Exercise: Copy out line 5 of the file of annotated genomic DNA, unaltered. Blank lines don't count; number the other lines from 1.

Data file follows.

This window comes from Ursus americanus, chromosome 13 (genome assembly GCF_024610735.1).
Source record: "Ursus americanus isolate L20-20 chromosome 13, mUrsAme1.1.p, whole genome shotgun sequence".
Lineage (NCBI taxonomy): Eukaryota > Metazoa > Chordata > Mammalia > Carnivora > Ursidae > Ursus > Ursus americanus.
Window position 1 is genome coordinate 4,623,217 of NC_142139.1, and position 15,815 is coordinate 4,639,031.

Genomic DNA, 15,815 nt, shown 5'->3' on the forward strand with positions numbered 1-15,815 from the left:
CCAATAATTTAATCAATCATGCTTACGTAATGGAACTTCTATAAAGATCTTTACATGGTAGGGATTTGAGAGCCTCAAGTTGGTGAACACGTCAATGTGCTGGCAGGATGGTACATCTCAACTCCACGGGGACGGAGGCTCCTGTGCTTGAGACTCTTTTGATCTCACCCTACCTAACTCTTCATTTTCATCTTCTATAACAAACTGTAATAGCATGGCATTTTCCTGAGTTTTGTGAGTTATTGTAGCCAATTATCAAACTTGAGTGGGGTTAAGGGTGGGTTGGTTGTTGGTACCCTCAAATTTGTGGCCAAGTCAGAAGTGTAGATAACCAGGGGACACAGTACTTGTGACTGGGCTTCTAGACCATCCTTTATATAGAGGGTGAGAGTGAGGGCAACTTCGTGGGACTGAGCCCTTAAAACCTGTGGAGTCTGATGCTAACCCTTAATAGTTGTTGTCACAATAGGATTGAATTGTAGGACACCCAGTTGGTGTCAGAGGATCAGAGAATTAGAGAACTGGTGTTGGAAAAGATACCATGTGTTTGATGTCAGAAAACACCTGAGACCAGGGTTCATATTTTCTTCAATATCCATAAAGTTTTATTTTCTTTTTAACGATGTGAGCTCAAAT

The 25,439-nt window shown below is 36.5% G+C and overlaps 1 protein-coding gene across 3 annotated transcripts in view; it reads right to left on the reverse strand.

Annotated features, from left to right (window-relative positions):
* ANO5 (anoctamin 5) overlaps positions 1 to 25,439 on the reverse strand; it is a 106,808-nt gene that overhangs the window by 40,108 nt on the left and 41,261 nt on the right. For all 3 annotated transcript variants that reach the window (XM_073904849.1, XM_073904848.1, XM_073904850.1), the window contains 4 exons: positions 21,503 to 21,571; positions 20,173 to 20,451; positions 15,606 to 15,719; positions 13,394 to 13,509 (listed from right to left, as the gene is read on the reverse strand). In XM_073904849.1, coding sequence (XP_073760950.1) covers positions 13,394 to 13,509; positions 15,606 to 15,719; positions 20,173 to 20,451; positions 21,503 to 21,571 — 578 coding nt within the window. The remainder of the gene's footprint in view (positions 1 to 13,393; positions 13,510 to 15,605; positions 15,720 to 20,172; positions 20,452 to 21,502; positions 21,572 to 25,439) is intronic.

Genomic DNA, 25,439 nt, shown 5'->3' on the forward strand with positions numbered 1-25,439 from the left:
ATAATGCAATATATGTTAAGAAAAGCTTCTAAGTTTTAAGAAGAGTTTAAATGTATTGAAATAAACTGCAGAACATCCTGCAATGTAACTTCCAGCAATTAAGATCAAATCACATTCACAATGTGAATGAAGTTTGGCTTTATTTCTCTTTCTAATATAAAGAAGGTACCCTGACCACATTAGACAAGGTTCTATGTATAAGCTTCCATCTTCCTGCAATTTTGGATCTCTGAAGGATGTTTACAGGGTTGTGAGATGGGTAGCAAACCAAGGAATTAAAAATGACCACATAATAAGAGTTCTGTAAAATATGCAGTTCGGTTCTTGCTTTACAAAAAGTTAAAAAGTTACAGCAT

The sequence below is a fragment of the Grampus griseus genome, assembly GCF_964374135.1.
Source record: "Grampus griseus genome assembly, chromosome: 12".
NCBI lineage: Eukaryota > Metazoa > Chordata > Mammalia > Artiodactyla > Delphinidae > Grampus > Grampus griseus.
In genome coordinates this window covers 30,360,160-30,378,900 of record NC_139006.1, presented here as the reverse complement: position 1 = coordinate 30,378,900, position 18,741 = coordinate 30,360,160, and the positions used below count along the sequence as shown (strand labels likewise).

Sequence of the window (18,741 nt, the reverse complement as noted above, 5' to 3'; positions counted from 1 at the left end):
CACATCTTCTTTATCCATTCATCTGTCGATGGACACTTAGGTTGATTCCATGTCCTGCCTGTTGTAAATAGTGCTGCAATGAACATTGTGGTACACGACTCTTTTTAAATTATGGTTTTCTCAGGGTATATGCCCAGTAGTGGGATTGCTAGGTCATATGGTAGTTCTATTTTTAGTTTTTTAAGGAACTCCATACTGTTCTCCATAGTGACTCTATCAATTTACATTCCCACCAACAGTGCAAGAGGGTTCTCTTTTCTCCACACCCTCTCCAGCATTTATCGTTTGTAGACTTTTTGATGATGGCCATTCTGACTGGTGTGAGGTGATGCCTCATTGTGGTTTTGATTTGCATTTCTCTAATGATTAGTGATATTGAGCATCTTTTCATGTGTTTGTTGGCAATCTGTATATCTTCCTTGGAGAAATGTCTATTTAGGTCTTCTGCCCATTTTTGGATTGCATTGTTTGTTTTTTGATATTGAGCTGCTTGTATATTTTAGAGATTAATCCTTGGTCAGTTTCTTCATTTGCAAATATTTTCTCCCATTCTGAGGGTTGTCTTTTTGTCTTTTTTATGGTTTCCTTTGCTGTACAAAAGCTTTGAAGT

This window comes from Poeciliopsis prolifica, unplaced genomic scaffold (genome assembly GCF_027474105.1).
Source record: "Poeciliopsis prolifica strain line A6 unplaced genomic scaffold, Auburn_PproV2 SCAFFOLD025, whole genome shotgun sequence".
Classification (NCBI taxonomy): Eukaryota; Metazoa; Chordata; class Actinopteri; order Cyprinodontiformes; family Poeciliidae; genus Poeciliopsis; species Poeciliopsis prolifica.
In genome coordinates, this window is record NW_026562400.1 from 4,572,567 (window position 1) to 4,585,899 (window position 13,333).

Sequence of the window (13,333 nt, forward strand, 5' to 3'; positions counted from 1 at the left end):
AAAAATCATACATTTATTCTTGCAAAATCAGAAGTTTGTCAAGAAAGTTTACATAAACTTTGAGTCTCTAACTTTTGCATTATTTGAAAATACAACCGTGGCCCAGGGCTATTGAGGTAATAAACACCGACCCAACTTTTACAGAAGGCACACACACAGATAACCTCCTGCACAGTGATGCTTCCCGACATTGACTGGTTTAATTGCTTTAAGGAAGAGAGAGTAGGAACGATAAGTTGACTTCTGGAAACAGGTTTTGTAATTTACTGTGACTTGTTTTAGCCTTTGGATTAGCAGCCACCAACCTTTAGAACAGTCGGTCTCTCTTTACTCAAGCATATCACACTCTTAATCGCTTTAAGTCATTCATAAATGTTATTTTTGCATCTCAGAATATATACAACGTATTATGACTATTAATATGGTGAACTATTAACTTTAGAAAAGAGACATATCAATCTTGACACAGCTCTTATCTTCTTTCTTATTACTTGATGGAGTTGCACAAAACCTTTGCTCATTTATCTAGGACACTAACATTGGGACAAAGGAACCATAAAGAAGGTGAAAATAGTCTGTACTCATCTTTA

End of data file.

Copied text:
Genomic DNA, 15,815 nt, shown 5'->3' on the forward strand with positions numbered 1-15,815 from the left: